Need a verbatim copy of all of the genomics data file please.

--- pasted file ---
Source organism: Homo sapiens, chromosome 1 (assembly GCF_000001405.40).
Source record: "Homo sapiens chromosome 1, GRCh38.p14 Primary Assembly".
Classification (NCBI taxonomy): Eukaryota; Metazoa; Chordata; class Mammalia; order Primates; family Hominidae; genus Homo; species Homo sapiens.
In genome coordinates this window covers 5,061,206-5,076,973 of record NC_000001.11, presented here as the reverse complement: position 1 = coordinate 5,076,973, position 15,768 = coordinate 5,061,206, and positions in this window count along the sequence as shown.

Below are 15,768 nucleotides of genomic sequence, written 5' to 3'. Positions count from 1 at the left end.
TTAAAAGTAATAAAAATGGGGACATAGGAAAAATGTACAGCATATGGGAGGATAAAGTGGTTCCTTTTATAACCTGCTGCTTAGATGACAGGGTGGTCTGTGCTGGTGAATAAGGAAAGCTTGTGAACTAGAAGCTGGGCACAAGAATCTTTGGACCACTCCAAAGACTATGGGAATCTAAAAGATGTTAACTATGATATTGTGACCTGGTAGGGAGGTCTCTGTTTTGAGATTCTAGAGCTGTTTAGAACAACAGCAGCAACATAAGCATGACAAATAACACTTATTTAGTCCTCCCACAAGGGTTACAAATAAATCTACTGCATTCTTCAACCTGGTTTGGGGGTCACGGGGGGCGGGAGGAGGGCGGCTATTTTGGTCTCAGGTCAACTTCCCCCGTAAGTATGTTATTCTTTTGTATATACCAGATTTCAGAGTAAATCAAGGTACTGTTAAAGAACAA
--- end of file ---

Source organism: Homo sapiens, chromosome 1 (assembly GCF_000001405.40).
Source record: "Homo sapiens chromosome 1, GRCh38.p14 Primary Assembly".
Classification (NCBI taxonomy): Eukaryota; Metazoa; Chordata; class Mammalia; order Primates; family Hominidae; genus Homo; species Homo sapiens.
In genome coordinates this window covers 5,061,206-5,076,973 of record NC_000001.11, presented here as the reverse complement: position 1 = coordinate 5,076,973, position 15,768 = coordinate 5,061,206, and positions in this window count along the sequence as shown.

Below are 15,768 nucleotides of genomic sequence, written 5' to 3'. Positions count from 1 at the left end.
TTAAAAGTAATAAAAATGGGGACATAGGAAAAATGTACAGCATATGGGAGGATAAAGTGGTTCCTTTTATAACCTGCTGCTTAGATGACAGGGTGGTCTGTGCTGGTGAATAAGGAAAGCTTGTGAACTAGAAGCTGGGCACAAGAATCTTTGGACCACTCCAAAGACTATGGGAATCTAAAAGATGTTAACTATGATATTGTGACCTGGTAGGGAGGTCTCTGTTTTGAGATTCTAGAGCTGTTTAGAACAACAGCAGCAACATAAGCATGACAAATAACACTTATTTAGTCCTCCCACAAGGGTTACAAATAAATCTACTGCATTCTTCAACCTGGTTTGGGGGTCACGGGGGGCGGGAGGAGGGCGGCTATTTTGGTCTCAGGTCAACTTCCCCCGTAAGTATGTTATTCTTTTGTATATACCAGATTTCAGAGTAAATCAAGGTACTGTTAAAGAACAA